If you have any interest in how to set your child up for success in the future, it is nearly impossible to not stumble across the word, “grit” in books, articles, and the internet. What exactly is grit? According to the Merriam-Webster online dictionary, grit is defined as “courage and resolve; strength of character”. I personally define grit as not giving up no matter what. IQ scores, ACT/SAT scores, natural talent, and formal training doesn’t mean anything unless you have the perseverance and grit to push through the obstacles and failures. Angela Duckworth sums it up with a basic equation in her book titled, “Grit”; talent x effort = skill, skill x effort = achievement. Want to give your child grit? Here are five reasons why martial arts is a great choice.
A well thought out martial arts curriculum will teach your child the importance of low, mid, and top-level goals. Organizing your life’s ambitions into this three-level system is how we keep purpose in our actions which then fuels motivation to accomplish the necessary tasks. For example, the top-level goal could be becoming a black belt, the mid-level goals would be the belts leading up to black belt, and the low-level goals would be earning the required stripes for each belt. So when it’s time for your child to start working on a particular stripe, he can see the purpose of the action to complete the low-level goal. Working through these goals won’t be easy but the process will teach your child how to be gritty during the hard times.
Team sports are fun and help kids with socialization, but are they specifically designed to improve the character and development of your child? Whether you want to admit it or not, most team sports usually have a couple “star players” , which the rest of the team then passes the ball to. This is the natural response when the main purpose of the activity is to win. Martial arts is not about winning, but about personal improvement and achievement. If your child doesn’t earn the stripe, it is not a team loss, but a personal failure. They will then need to figure out what to practice and then try again. This process of fail, evaluate, practice, and try again is vital to becoming successful at anything. A well-trained martial arts instructor will know how to keep your child motivated to keep practicing until the goal has been achieved. According to the book, “Grit”, being demanding, but supportive are the two most important traits a parent should possess when helping a child learn grit. A good martial arts school will demand excellence from your child, but support them every step of
A true martial arts school should possess a culture of grit. From the instructors to the students to the staff, every person in the school should have the same mind set of perseverance and hard work. The influence a culture has on a person is a lot stronger than you might think. Things become a lot easier to do when everyone around your is doing the same thing and there are no other options. Once your child becomes part of the martial arts culture, they will eventually conform to the idea that quitting is not an option. Surrounding your child with other kids and teachers with grit will surely help them start life on the right path.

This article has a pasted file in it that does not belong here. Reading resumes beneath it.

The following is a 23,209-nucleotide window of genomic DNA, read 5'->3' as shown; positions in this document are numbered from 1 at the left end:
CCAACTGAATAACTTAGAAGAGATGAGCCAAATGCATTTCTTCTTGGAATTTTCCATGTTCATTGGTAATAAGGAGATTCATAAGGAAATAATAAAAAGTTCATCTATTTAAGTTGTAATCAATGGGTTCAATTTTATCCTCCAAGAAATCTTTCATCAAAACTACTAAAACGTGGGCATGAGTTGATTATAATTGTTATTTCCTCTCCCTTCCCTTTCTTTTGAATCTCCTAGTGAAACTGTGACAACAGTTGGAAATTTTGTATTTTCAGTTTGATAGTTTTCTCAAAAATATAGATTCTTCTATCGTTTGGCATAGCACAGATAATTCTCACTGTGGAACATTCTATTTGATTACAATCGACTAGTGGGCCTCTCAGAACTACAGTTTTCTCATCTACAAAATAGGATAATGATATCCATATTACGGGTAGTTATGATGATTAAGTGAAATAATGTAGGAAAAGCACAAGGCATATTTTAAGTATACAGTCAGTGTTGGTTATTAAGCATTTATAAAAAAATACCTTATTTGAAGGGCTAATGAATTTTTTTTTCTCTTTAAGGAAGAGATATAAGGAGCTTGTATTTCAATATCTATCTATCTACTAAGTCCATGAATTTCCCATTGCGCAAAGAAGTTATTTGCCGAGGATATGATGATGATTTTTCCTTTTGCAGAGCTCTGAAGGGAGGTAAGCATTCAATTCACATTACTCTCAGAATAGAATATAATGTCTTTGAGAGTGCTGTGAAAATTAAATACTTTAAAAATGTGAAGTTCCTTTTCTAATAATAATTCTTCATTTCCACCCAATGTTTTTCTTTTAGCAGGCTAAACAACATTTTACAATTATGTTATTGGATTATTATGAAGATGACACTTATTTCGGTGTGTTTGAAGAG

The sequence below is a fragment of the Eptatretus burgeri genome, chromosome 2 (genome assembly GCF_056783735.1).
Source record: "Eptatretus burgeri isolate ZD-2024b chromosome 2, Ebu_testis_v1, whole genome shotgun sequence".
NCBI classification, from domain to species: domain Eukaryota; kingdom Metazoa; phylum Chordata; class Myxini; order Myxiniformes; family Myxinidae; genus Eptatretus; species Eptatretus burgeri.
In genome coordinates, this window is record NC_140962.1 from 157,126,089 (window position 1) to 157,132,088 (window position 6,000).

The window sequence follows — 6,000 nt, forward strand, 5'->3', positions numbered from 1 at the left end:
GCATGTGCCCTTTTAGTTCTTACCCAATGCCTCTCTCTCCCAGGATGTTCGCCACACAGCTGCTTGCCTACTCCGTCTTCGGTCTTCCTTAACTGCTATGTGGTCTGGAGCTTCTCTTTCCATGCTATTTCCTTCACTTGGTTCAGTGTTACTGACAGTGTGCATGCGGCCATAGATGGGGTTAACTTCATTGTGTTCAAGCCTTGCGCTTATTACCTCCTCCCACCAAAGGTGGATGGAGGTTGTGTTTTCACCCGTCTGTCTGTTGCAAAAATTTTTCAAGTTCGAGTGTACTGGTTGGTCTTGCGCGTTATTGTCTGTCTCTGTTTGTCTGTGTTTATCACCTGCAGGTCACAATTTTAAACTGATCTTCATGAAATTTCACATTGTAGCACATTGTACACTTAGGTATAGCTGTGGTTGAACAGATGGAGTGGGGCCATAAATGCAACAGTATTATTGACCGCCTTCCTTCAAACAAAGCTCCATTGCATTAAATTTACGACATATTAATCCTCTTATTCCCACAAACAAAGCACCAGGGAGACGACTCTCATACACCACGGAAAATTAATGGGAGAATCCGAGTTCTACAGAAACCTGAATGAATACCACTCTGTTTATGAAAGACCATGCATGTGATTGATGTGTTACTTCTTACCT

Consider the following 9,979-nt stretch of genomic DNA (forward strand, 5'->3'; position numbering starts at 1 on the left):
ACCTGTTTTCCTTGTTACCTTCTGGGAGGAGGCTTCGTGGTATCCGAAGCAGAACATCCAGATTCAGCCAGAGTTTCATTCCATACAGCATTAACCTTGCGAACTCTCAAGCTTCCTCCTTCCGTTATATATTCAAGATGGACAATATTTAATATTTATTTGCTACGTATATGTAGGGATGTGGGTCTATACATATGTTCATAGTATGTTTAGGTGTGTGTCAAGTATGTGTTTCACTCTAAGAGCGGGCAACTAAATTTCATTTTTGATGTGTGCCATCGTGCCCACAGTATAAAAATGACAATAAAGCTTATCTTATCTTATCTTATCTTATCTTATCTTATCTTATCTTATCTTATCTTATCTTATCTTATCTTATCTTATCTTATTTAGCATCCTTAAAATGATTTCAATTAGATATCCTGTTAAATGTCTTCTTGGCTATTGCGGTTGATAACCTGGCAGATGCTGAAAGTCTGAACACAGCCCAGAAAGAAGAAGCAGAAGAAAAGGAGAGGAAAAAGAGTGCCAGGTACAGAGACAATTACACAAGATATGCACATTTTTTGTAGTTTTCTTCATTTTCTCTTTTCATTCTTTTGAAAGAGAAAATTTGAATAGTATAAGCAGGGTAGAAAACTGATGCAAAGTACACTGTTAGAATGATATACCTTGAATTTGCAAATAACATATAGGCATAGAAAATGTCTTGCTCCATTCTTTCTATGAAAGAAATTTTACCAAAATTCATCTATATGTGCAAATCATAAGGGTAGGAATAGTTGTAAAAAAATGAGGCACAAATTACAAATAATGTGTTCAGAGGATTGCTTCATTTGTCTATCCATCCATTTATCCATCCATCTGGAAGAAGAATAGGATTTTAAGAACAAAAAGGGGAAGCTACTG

According to “Grit”, research has shown that “kids who spend more than a year in extracurriculars are significantly more likely to graduate from college and, as young adults, to volunteer in their communities." In our martial arts school, Ko Martial Arts, it takes three years of consistent training and class attendance to become a black belt. There are no seasons. There are no breaks. Practicing over a duration of time is what leads to skills, which eventually leads to mastery. The most successful people in history devoted thousands of hours to their speciality or craft. The earlier a child learns the importance of dedication over time, the more prepared they will be when it's time to choose the path for their life. Training in the martial arts is an endless, journey of grit and mastery that will help your child develop good habits of focus and dedication.
One of my favorite sports I played as a child was basketball. Three hours a day, everyday, was a common practice/play schedule for me until junior year in high school. Basketball was my passion, my everything. Do I still play now that I am an adult with a family, career, and a mortgage? No, my knees and back couldn’t handle the consistent pounding from all the jumping.
One may say that there are a lot of adults who still play high speed sports like basketball and soccer. How many of these adults have knee, hip, ankle, or back problems? KOMA's approach to adaptive martial arts allows people to continue to train throughout their lives. It also keeps people physically and mentally healthy. Why wouldn’t you want to introduce your child to an activity that they can continue on for the rest of their life?
Raising a child can be tough, but trying to raise a child to become an adult with grit and a work ethic made of steel is going to feel impossible at times. Martial arts is one of the best options out there as a guide and support system for your child to slowly learn about grit. There will be days your child does not want to go class and will want to quit. Turn on your own grit and support your child to not make bad decisions during the low times. We challenge you to find the best ways to build grit for your family.
After five years of crying and complaining, my eight year old daughter is officially a junior black belt.
January. For most people, it marks a fresh start. New opportunities. New possibilities. It is a chance to reset and move forward.